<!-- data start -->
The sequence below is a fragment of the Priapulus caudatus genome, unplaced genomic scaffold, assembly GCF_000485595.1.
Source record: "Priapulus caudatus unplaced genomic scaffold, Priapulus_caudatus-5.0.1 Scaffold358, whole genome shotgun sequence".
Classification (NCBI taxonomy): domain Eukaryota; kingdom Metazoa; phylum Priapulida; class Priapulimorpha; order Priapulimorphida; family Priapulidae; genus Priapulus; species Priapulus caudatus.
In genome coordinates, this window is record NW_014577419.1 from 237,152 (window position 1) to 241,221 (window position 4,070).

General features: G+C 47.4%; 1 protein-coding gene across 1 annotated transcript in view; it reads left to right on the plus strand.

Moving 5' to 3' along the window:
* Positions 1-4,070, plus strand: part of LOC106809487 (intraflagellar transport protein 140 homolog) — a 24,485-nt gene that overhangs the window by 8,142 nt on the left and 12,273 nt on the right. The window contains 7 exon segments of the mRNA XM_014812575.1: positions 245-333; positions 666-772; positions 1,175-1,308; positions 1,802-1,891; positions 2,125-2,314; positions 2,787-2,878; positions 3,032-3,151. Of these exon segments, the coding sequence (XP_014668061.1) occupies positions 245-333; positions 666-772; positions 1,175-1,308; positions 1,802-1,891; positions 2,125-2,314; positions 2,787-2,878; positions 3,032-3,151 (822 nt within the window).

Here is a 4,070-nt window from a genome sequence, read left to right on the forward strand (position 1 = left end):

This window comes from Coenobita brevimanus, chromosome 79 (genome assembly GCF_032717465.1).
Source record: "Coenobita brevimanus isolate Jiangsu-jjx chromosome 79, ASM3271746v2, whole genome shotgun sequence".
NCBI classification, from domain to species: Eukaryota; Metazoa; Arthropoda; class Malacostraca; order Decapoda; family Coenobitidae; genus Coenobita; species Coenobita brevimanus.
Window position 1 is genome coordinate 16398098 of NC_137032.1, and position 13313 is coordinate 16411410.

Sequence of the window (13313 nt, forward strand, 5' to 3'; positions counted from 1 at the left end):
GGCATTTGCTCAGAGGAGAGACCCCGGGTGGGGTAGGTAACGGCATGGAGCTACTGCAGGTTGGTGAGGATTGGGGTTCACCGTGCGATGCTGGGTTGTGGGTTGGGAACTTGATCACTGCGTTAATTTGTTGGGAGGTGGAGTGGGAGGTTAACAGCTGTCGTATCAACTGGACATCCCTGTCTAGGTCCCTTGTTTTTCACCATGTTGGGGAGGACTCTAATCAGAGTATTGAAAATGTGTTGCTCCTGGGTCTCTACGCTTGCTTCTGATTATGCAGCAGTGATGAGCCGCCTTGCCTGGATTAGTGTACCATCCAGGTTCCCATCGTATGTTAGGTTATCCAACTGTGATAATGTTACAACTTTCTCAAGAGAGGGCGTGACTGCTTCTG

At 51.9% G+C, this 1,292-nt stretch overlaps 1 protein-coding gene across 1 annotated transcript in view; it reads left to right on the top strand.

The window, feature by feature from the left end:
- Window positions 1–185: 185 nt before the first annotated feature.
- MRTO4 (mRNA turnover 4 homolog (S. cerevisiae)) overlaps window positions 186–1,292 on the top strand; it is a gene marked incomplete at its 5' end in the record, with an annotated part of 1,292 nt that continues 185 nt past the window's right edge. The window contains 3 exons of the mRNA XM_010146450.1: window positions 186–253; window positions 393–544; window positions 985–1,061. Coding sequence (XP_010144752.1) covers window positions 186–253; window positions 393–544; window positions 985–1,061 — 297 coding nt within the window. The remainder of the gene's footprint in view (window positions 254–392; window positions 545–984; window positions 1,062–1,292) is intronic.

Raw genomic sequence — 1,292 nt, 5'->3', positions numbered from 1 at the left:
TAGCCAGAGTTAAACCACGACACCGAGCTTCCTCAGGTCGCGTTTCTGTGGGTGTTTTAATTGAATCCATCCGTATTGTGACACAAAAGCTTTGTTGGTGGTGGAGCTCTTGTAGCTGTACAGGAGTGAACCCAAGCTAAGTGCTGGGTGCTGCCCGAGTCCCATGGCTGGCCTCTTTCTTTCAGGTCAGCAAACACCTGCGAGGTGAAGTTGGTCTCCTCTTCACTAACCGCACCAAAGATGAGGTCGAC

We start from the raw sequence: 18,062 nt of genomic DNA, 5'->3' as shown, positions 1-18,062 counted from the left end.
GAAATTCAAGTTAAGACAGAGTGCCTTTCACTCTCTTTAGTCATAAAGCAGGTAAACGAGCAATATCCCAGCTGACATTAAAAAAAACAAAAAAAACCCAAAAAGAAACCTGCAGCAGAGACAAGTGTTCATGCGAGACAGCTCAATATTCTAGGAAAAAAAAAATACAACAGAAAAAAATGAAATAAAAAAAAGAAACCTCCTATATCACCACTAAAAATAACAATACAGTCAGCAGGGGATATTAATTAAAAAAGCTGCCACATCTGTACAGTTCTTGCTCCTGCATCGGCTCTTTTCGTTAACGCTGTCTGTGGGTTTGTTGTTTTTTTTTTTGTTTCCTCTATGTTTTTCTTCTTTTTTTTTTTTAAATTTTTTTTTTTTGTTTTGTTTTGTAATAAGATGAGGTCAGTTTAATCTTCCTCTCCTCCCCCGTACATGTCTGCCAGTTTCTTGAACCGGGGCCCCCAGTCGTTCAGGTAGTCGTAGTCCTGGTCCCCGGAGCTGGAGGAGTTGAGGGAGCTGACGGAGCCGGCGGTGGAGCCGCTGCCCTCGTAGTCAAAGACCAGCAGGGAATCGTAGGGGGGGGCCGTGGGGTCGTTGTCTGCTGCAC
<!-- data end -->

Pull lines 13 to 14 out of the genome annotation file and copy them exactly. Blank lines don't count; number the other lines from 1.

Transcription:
Sequence of the window (13313 nt, forward strand, 5' to 3'; positions counted from 1 at the left end):
GGCATTTGCTCAGAGGAGAGACCCCGGGTGGGGTAGGTAACGGCATGGAGCTACTGCAGGTTGGTGAGGATTGGGGTTCACCGTGCGATGCTGGGTTGTGGGTTGGGAACTTGATCACTGCGTTAATTTGTTGGGAGGTGGAGTGGGAGGTTAACAGCTGTCGTATCAACTGGACATCCCTGTCTAGGTCCCTTGTTTTTCACCATGTTGGGGAGGACTCTAATCAGAGTATTGAAAATGTGTTGCTCCTGGGTCTCTACGCTTGCTTCTGATTATGCAGCAGTGATGAGCCGCCTTGCCTGGATTAGTGTACCATCCAGGTTCCCATCGTATGTTAGGTTATCCAACTGTGATAATGTTACAACTTTCTCAAGAGAGGGCGTGACTGCTTCTG